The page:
5 Tips for Removing Embroidery Stitches

You’ve spent hours stitching a beautiful piece of embroidery only to discover some mistakes in the needlework that you can’t ignore. What now? Removing embroidery stitches and leaving holes in the canvas terrifies many needleworkers. How do you fix an embroidery mistake and remove stitches without ruining your fabric? Today we’re sharing our top 5 tips for removing embroidery stitches—safely, carefully, and so it’s easy to start over if you need to!

The Right Tools

Tips for Removing Embroidery Stitches

Using the right tools is one of the most important aspects of safely removing embroidery stitches. It’s important to have more than just your embroidery needle when approaching a design that needs to be unpicked. We recommend the following tools to have at the ready when you begin to dismantle a design.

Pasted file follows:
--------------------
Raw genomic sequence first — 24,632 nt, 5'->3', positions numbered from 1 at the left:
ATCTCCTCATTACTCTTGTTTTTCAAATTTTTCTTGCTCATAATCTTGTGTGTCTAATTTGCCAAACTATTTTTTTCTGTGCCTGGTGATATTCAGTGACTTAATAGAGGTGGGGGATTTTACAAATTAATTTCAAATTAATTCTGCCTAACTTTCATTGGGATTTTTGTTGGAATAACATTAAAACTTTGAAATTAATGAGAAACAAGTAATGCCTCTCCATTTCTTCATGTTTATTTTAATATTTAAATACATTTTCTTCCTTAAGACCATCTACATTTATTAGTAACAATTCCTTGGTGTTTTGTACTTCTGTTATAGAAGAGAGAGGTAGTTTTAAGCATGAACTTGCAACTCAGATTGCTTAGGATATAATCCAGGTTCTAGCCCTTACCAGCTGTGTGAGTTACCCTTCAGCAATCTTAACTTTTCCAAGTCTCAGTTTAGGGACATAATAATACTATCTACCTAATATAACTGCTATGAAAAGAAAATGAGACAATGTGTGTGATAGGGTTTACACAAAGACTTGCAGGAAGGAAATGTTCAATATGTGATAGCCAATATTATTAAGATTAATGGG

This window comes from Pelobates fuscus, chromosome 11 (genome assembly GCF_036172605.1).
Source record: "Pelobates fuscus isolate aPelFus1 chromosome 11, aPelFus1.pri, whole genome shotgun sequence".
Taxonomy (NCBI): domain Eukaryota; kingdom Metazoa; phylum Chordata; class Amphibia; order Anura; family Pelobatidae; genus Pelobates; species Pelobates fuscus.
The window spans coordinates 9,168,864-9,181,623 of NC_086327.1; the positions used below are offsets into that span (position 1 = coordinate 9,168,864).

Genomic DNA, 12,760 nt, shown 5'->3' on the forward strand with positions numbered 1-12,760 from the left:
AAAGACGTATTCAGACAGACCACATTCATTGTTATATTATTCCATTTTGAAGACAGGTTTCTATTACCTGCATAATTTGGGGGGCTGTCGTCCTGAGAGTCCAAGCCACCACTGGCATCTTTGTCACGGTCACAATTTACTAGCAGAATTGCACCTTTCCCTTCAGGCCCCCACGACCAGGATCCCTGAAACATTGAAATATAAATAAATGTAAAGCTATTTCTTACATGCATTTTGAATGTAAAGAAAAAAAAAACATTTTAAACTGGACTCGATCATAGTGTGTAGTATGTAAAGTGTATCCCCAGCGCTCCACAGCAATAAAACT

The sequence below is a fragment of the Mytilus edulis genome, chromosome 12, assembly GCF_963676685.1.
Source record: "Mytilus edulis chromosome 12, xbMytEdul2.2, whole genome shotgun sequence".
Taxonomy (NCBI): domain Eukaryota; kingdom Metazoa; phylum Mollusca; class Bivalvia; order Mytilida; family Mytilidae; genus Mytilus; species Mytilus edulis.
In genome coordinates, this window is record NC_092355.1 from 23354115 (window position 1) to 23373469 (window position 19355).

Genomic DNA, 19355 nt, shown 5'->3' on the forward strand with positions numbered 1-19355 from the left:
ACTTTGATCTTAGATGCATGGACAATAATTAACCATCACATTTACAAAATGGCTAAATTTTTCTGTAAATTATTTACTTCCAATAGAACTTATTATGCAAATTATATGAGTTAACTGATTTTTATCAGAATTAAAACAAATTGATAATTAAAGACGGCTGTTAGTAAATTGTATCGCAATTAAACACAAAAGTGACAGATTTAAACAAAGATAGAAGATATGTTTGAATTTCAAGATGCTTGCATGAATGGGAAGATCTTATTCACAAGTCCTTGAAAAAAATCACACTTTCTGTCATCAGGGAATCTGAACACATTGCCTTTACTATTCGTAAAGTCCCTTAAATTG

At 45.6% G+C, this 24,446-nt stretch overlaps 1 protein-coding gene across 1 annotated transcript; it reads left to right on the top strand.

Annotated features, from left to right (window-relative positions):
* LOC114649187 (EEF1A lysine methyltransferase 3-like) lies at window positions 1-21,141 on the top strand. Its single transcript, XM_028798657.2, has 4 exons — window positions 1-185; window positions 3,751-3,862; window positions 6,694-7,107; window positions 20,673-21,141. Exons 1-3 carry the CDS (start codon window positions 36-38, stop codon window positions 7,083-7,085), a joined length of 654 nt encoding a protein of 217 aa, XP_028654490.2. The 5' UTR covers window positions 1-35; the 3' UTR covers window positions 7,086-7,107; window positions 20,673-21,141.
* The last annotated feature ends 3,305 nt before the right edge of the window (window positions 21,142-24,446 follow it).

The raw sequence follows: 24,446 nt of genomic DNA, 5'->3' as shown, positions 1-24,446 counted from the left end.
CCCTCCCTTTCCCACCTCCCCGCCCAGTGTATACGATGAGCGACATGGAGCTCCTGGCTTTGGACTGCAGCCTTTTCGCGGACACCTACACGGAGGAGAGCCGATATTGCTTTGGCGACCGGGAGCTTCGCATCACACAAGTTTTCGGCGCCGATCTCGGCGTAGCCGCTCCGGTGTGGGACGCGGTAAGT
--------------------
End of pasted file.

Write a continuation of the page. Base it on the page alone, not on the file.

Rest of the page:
• Magnifying Lens – If you’re working on removing only a single, specific section of embroidery (as opposed to an entire design), you’ll need to be incredibly precise. A magnifying lens comes in handy for pinpointing the exact stitches you want to remove. Consider one with a stand so you can work hands free!
  • Seam Ripper – A beloved tool of quilters, seam rippers (like the one shown above) feature a “u” shaped blade. Usually one end of the “u” is sharp and pointed, while the other end is capped with a plastic ball. The blunt end is meant to be protective—it fits under a sewed seam, while the inner curve of the “u” cuts through the seam. When it comes to undoing embroidery stitches, the sharp end of the seam ripper is useful for slipping under tight stitches, while the inner edge slices the thread.